CLOSE
Original image
Library of Congress

Fantastic 120-Year-Old Color Pictures of Ireland

Original image
Library of Congress

There's a lot more to the Emerald Isle than the supposed World’s Greatest Snake Exterminator. Need some proof? Just check out these photochrom prints of Ireland taken between 1890 and 1900 and organized by county, courtesy of the Library of Congress.

County Antrim

Royal Avenue, Belfast

While Belfast’s main shopping district was a popular target of IRA attacks in the seventies and eighties, most of the buildings in this image are still standing after all this time.

Rustic Bridge in Glenariff

With its picturesque trees and waterfalls, Glenariff Forest Park is quite a popular tourist destination these days. The area is nicknamed “Queen of the Glens”—the largest and most beautiful glen in the county.

Carrick-a-Rede Rope Bridge

Amazingly, this rope bridge linking Carrick Island to the mainland is still in use. It has become a major tourist attraction. To be fair, though, it has been redesigned and improved over the years to make it safer.

Portrush

While the beaches of Portrush are still a draw for tourists, the town is now also known for its dance clubs and Barry’s Amusements, the largest amusement park in Northern Ireland.

Giant's Causeway

You might recognize this famous icon from the cover of Led Zeppelin’s Houses of the Holy. The weird natural design is the result of an ancient volcanic eruption. The hot lava cooled so fast that it created deep, giant cracks that eventually broke into the columns you see today.

County Wicklow

Vale of Avoca

The River Avoca flows only through the County Wicklow, where it starts off as two distinct rivers and then flows together at one point, known as the Vale of Avoca. This vale is located inside the town of Avoca, pictured here.

Poulaphouca Fall

The entire center of County Wicklow is made up of the Wicklow Mountains, which are naturally adorned with a number of rivers and stunning waterfalls like this one. This particular waterfall no longer exists since the Poulaphouca Reservoir was completed in 1940.

Bray

Up until the mid-1700s, Bray was a sleepy fishing village, but as the people of Dublin started to seek sanctuary outside the crowded city, the town’s population grew quickly. By the mid-1800s the town had become the largest seaside resort in the country. These days, Bray is home to the country's only dedicated film studios, Ardmore Studios. The company has produced such classics as Excalibur and Braveheart.

The Dargle Bridge

The River Dargle is named An Deargail in Gaelic, which translates to "little red spot." While it’s not obvious in this picture, the name is a reference to the fact that most rocks in the river are tinted red.

Enniskerry

While this small town only has a population of around 2,500, its gorgeous scenery (the town is located at the foot of the Wicklow Mountains) and close proximity to Bray make it a popular tourist destination year round.

County Dublin

Shelbourne Hotel, Dublin

This beautiful hotel opened in 1824 and is still open for business, currently operating under the banner of Marriott International. The hotel even played an important role in Irish history. In 1922, it served as the meeting place for the creators of the Irish Constitution and room 112, where it was drafted, is now fittingly known as The Constitution Room.

St. Patrick's Cathedral, Dublin

Officially known as the Cathedral of the Blessed Virgin Mary and St. Patrick, this icon of Ireland was founded all the way back in 1191 and now serves as the National Cathedral of Ireland. It also holds the record for the tallest church in Ireland, boasting a spire that stands 140 feet tall.

Phoenix Park, Dublin

No, this isn’t an early picture of the Washington Monument. The obelisk in the background is instead the Wellington Monument, found in Phoenix Park, Dublin. The obelisk is the tallest in Europe and is dedicated to the great deeds of Arthur Wellesley, 1st Duke of Wellington.

County Cork

Roches Royal Hotel, Glengarriff Harbor

While this particular hotel may no longer be in business, the small town of Glengarriff (population 800) is still a popular tourist destination providing seaside views adorned with paired high mountain peaks and quaint peat bogs scattered across the town.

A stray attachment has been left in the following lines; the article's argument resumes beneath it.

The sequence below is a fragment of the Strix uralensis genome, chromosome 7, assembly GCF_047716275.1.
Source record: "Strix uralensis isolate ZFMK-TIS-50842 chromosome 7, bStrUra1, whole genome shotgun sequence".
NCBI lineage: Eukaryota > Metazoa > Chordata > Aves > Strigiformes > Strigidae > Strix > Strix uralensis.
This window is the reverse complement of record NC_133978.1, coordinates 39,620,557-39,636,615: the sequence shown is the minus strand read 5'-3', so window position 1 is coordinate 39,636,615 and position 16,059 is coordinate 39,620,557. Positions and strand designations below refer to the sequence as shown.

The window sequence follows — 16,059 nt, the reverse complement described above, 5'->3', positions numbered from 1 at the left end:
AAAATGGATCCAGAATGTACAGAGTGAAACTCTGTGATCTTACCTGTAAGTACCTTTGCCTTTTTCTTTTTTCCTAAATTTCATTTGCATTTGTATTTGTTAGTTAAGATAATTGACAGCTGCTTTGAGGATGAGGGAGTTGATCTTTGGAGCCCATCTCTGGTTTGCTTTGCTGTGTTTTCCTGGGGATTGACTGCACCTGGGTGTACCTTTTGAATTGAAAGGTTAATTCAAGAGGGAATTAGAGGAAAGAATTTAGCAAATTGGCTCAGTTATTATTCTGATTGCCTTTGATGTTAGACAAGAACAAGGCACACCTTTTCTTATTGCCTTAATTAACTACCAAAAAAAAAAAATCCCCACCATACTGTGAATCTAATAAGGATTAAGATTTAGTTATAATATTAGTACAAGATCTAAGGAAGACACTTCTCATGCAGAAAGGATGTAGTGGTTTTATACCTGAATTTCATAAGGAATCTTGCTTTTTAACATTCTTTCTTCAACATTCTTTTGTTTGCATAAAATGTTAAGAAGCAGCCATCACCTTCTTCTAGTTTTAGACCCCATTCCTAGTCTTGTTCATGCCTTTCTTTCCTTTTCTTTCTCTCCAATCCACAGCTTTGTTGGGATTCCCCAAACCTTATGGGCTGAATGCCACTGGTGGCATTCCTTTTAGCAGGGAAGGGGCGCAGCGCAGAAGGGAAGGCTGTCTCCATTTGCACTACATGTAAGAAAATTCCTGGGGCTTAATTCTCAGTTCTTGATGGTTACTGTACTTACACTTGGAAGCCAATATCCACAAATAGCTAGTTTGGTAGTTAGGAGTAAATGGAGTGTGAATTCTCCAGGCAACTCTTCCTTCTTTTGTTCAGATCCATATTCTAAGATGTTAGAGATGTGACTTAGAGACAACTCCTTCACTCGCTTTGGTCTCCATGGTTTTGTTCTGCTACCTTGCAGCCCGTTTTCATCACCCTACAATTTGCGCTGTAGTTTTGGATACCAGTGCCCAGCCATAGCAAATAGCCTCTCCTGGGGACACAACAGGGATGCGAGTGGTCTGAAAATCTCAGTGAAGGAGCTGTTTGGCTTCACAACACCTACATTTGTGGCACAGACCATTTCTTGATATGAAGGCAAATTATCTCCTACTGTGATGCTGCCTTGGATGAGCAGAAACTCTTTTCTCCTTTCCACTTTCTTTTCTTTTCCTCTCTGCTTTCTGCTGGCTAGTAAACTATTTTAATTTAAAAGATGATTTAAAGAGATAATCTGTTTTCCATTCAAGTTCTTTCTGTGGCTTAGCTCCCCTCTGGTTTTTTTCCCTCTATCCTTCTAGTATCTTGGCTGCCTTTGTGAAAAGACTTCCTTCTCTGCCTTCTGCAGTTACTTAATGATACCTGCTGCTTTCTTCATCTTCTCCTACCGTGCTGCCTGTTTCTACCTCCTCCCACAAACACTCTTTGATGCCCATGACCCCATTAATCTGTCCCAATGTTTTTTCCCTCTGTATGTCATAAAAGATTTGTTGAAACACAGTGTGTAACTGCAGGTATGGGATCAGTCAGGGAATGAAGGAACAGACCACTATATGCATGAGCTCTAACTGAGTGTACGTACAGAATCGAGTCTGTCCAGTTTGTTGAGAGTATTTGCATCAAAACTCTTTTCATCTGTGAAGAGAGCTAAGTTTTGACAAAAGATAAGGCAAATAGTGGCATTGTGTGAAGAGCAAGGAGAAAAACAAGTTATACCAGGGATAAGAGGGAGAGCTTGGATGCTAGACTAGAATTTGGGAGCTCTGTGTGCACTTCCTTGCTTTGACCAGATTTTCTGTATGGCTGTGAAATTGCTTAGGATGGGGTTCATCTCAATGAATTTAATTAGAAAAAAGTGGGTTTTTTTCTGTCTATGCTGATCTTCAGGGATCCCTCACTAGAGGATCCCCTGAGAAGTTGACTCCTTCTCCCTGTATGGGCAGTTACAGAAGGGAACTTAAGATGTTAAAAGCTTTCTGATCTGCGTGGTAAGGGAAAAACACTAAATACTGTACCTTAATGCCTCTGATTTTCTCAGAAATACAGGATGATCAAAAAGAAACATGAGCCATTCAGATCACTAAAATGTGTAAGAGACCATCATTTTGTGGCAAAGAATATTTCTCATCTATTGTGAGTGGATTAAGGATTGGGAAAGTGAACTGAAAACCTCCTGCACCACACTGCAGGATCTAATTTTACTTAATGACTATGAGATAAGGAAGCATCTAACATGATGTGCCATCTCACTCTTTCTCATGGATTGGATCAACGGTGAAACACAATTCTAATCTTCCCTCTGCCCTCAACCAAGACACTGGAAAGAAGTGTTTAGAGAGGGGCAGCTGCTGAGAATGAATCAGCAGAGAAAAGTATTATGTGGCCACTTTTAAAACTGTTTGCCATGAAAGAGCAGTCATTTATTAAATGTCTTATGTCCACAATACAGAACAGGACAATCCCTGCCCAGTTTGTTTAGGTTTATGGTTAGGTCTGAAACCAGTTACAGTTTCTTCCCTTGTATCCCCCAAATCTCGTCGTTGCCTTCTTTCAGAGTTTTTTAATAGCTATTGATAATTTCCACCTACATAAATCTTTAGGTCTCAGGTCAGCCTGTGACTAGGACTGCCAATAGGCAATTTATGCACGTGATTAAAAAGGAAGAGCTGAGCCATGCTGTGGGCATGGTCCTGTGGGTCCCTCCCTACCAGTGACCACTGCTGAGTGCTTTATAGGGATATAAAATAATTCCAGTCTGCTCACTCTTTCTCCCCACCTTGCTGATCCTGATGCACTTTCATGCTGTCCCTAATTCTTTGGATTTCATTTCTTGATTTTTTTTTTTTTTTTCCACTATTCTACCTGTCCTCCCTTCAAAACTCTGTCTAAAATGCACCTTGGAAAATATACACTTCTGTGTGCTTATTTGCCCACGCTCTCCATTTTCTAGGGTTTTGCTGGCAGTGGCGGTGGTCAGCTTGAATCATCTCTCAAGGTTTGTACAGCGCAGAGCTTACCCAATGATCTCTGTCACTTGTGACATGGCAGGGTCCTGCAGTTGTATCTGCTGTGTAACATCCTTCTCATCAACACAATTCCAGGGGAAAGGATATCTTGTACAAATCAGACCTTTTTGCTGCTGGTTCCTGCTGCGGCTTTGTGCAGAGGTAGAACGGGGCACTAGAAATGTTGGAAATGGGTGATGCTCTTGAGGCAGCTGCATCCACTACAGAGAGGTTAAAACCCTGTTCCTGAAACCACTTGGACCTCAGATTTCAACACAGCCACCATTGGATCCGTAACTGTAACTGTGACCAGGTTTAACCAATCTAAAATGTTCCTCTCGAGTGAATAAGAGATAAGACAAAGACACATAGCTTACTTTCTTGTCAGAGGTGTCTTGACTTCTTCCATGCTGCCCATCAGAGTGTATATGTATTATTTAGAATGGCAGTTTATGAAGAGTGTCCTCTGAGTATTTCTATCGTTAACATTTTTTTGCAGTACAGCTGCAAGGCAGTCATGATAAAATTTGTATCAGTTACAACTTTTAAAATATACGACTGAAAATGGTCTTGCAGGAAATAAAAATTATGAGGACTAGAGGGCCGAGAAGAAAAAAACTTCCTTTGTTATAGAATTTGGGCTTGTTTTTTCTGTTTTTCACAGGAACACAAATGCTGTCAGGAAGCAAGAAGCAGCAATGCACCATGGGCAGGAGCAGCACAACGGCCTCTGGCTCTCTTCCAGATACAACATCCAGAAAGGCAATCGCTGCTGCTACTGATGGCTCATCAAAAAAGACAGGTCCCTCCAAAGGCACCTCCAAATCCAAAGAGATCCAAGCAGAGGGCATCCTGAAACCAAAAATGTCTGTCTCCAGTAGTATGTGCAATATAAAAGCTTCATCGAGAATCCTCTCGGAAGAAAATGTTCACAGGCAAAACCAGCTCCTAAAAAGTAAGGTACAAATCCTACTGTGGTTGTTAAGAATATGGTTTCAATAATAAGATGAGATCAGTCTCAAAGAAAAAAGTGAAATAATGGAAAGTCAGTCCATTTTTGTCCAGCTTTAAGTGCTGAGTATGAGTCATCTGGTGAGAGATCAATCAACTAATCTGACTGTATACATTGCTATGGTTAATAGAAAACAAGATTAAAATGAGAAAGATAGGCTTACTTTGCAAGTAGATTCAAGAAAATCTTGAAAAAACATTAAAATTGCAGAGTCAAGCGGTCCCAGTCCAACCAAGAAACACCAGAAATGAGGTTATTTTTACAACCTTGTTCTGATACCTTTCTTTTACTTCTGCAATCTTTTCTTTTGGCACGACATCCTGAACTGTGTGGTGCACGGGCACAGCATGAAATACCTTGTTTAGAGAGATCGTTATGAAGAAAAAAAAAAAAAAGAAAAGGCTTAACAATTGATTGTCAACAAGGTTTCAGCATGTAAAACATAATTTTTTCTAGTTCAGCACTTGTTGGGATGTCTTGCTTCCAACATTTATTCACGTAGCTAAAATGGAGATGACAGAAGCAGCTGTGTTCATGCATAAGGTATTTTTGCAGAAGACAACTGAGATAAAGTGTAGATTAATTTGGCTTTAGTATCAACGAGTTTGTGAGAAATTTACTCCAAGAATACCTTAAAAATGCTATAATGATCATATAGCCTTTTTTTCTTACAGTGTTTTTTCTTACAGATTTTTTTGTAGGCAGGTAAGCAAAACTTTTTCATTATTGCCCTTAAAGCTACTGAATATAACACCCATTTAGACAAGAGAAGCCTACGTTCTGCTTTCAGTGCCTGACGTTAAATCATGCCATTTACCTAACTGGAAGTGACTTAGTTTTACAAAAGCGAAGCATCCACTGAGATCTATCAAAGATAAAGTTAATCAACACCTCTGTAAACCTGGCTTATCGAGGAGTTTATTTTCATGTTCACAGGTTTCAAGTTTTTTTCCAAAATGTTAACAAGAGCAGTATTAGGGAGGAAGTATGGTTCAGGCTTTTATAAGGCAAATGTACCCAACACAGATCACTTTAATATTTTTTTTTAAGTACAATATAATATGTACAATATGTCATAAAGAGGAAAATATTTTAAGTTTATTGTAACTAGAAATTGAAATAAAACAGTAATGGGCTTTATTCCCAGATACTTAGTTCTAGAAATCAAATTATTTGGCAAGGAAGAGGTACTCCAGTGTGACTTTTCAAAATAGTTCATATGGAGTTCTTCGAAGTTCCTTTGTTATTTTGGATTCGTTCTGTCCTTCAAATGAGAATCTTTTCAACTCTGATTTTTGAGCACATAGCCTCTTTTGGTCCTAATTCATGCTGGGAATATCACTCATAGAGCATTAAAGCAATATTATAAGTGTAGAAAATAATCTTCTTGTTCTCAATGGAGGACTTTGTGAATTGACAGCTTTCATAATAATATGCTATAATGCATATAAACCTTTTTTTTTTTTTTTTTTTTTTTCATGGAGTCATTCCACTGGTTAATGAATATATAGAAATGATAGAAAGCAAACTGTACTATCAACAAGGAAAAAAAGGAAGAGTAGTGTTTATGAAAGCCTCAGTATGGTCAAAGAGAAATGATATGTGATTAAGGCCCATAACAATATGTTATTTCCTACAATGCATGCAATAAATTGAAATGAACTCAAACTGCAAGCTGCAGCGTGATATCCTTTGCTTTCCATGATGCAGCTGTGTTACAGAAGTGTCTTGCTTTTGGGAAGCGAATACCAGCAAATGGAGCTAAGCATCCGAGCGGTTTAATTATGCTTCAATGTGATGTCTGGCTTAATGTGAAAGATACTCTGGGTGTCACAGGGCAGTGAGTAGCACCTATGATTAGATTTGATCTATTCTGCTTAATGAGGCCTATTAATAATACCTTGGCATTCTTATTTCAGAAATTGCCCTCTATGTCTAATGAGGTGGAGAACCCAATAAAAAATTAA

Glengarriff Harbor

The town is named for the Glengarriff Forest, Gleann Garbh in Gaelic, which means "rough glen.” The forest is indeed home to a rough glen and some of the oldest oak and birch groves left in Ireland.

Blackrock Castle

Blackrock Castle was originally constructed as a fort intended to keep away pirates and other potential threats. While a few remains of the original building still stand, most of it was destroyed in a fire in 1827 and replaced with the current structure that was completed in 1829. While the castle was used for a variety of purposes throughout the ages, it now serves as Ireland’s first fully interactive astronomy center, which is open to the public.

County Waterford

Dungarven Bridge and Harbor

The Gaelic name for this city is Dún Garbháin, which translates to "Garbhan's fort", referring to Saint Garbhan who founded a church there in the seventh century. These days, Dungarven is the administrative center of County Waterford.

The Quays, Waterford

Waterford is the oldest city in all of Ireland, established back in 914. One thousand years later and the city is still the fifth largest in the country. Of course, these days, Waterford is best known for its crystal. Sadly, Waterford Crystal shut down its factory in the town in 2009 after operating in the town for over 225 years. Thanks to the Waterford City Council and Waterford Chamber of Commerce, though, guests can now visit The Waterford Crystal Visitor Center instead.

County Kerry

Ross Castle, Killarney

This stunning castle looks largely the same now as it did back when this picture was taken, despite the recent renovations that have allowed it to become open to the public. Back in the late 1400s, this castle was one of the strongest military posts in the country. In fact, during the Irish Confederate Wars of the 1600s, it was one of the last castles to surrender; the leader of the battle only did so after the castle was attacked via water—something no one inside the stronghold saw coming.

Original image
TopTenRealEstateDeals.com
arrow
This Just In
A Connecticut Farm Purchased by Mark Twain for His Daughter, Jean Clemens, Is Up for Sale
Original image
TopTenRealEstateDeals.com

Mark Twain—whose wit was matched only by his wanderlust—had many homes throughout his life: a small frame house in Hannibal, Missouri; a Victorian mansion in Hartford, Connecticut; and "Stormfield," a country estate in Redding, Connecticut, just to name a few. Now, the Connecticut Post reports that a farm adjacent to Stormfield, purchased in 1909 by Twain for his daughter, Jean Clemens, is up for sale.

“Jean’s Farm,” as Twain nicknamed the home, is priced at $1,850,000. In addition to a storied literary legacy, the refurbished five-bedroom estate has a saltwater swimming pool, a movie theater, and a children’s play area. It sits on nearly 19 acres of land, making the property “well-sized for a gentleman's farm, for horses, or as a hobby farm,” according to its real estate listing. There’s also a fish pond and a 19th-century barn with an extra apartment.